Author Topic: Major flaw in millions of Intel chips -- (Spectre & Meltdown)  (Read 19453 times)

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Offline Corrine

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Re: Major flaw in millions of Intel chips
« Reply #60 on: January 16, 2018, 01:31:16 PM »
Correct, Pete, not being told to disable but provided that option -- an option that people may take merely because it is provided by the well-known Steve Gibson's tool!


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Offline techie

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Re: Major flaw in millions of Intel chips
« Reply #61 on: January 16, 2018, 01:39:33 PM »
No problem with Firefox, saved to desktop and ran it from there.

The same here, no problems with  Firefox and defender.

I wouldn't use the disable function. My primary system is a AMD CPU, one less thing to worry about, but I have a few Intel systems to patch.

I guess the younger generation is going to have to learn how to use a pen and paper :o


Offline ky331

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Re: Major flaw in millions of Intel chips
« Reply #62 on: January 16, 2018, 08:44:26 PM »
InSpectre is giving me conflicting information:

This system's Intel processor does NOT provide high-performance protection from the Meltdown vulnerability...

This system's Intel processor provides high-performance protection from the Meltdown vulnerability, but this version of Windows is not taking advantage of those features to offer that protection without performance penalties.


(Either way, there's agreement that performance is slower, but for contradictory reasons... so which is it???)

Offline satrow

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Re: Major flaw in millions of Intel chips
« Reply #63 on: January 16, 2018, 09:02:35 PM »
InSpectre is giving me conflicting information:
...
(Either way, there's agreement that performance is slower, but for contradictory reasons... so which is it???)

Some minor modifications:
Quote
This system's Intel processor ISN'T providING high-performance protection from the Meltdown vulnerability...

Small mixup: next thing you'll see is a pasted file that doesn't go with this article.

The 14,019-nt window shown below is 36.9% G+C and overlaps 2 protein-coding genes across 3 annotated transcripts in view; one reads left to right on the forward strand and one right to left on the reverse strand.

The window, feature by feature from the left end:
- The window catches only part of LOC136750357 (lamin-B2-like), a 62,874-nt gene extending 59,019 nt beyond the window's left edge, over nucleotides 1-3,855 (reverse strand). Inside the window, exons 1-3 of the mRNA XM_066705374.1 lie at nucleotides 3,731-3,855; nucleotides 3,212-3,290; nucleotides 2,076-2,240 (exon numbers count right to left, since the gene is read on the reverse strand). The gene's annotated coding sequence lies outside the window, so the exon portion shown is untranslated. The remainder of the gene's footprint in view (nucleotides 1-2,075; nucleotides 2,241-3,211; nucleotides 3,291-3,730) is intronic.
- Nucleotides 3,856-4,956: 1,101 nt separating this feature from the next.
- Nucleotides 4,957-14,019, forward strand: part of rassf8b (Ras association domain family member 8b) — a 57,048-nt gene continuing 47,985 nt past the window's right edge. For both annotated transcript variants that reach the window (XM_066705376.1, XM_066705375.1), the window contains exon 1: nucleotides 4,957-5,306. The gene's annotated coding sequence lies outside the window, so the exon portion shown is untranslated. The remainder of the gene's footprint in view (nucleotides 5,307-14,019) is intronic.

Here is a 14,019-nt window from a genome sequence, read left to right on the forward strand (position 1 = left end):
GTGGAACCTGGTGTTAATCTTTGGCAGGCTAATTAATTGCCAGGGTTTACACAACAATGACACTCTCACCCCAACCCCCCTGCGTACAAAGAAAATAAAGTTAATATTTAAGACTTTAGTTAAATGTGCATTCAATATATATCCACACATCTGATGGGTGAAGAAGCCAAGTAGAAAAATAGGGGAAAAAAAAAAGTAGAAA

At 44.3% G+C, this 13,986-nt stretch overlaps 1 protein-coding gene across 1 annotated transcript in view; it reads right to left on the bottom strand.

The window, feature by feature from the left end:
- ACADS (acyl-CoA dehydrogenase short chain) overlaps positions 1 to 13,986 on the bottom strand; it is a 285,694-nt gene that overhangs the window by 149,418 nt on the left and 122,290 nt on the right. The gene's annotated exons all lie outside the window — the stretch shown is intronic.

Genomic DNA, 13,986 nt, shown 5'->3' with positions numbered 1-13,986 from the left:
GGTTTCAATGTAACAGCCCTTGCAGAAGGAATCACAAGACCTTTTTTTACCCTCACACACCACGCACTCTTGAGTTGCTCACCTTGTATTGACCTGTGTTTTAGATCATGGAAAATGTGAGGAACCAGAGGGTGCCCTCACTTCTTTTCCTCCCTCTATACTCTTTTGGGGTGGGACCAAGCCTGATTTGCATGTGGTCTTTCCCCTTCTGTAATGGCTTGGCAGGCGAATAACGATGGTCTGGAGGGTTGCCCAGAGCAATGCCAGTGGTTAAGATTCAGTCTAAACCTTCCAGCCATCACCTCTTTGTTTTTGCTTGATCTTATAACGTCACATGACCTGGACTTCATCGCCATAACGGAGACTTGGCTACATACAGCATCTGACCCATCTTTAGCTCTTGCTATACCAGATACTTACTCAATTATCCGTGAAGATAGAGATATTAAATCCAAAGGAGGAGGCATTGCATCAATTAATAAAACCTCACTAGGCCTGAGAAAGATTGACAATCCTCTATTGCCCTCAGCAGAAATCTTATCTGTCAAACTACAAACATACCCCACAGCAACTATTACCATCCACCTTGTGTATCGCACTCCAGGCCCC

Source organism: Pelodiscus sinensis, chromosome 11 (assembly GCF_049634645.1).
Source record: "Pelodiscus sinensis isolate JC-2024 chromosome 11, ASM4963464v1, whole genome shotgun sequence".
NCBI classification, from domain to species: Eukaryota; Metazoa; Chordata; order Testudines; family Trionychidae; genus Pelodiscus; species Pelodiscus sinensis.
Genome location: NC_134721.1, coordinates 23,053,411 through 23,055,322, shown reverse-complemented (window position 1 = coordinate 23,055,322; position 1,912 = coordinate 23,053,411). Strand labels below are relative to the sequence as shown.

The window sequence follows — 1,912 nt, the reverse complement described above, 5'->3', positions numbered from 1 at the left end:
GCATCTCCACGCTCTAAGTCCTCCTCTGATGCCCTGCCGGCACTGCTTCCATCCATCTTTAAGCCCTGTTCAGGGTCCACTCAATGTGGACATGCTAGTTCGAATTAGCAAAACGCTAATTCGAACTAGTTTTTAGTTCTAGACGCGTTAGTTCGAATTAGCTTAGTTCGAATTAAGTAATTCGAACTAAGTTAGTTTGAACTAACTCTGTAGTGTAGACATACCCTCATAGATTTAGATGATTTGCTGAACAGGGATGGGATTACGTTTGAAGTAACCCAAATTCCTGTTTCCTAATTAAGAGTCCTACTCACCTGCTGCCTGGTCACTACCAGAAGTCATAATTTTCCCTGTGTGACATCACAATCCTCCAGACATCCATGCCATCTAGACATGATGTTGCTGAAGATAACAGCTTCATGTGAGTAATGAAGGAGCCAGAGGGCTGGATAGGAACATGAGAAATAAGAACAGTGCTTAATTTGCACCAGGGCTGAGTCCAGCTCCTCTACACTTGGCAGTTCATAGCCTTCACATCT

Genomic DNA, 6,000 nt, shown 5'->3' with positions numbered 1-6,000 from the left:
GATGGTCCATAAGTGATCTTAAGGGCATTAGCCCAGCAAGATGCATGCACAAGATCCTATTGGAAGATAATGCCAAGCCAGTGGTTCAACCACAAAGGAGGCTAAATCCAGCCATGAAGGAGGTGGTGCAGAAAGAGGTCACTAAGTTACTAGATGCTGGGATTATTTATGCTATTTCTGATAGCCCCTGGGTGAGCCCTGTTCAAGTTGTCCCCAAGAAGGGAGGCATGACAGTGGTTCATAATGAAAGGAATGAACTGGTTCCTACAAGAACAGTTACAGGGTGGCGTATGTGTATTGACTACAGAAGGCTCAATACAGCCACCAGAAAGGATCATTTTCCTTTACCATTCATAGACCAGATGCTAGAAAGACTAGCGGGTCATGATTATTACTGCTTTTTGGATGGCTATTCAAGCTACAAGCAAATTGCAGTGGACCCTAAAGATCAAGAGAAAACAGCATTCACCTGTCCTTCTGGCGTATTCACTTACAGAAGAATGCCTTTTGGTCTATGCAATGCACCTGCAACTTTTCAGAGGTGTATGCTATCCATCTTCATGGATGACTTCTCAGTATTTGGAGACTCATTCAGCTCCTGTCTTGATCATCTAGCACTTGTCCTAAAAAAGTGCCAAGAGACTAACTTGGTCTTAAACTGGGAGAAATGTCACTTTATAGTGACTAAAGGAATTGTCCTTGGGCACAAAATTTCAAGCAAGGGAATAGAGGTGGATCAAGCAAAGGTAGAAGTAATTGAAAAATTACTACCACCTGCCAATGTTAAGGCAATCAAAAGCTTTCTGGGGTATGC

This system's Intel processor could provide high-performance protection from the Meltdown vulnerability, but this version of Windows is not taking advantage of those features to offer that protection without performance penalties.
and the statement makes a lot more sense (though whether either is accurate is anyone's guess... ).

I'm sure that benchmarks weren't done, so "potential/ly" needs adding to the performance statement.

Offline ky331

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Re: Major flaw in millions of Intel chips
« Reply #64 on: January 17, 2018, 12:17:51 PM »
InSpectre Release History

    Release #1 — Initial release:
    The first release was triggering false-positive warnings from 3rd-party anti-virus scanners. This was probably due to a registry key the application uses to enable/disable the Meltdown and Spectre protections. Also, the language used in one of the text-explainers was confusing and self-contradictory.

    Release #2 — Second try:
    This second release hides its use of the registry key that was upsetting so many anti-virus scanners. A pass through Virus Total shows that made a huge difference. And that confusing paragraph was rewritten into two, which are now presented more correctly. Let's see how this second try fares.


===========================================

Reviews of InSpectre

Martin Brinkmann:   https://www.ghacks.net/2018/01/16/gibson-releases-inspectre-vulnerability-and-performance-checker/

Woody Leonhard:  https://www.computerworld.com/article/3248730/microsoft-windows/inspectre-see-whether-your-pcs-protected-from-meltdown-and-spectre.html

Offline MikeW

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Re: Major flaw in millions of Intel chips
« Reply #65 on: January 17, 2018, 01:40:39 PM »
I know that Intel and or Asus are unlikely to offer anything for my older processor. However, I was not convinced that this program was correct re performance. So I reran a performance check after applying MS update and compared with one before. No change. I have not perceived  any performance hits even with my high end photo editing software.
Win 7 Home Premium  IE11 MSE  Mbam Pro

Offline satrow

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Re: Major flaw in millions of Intel chips
« Reply #66 on: January 17, 2018, 01:54:48 PM »
Any noticeable performance hit will be limited to a few relatively unusual (for most 'ordinary' users) workflow types, and then often only on those PCs utilising eg. high-end NVME drives; take claims like that with a pinch of salt and insert the word 'potential' in there.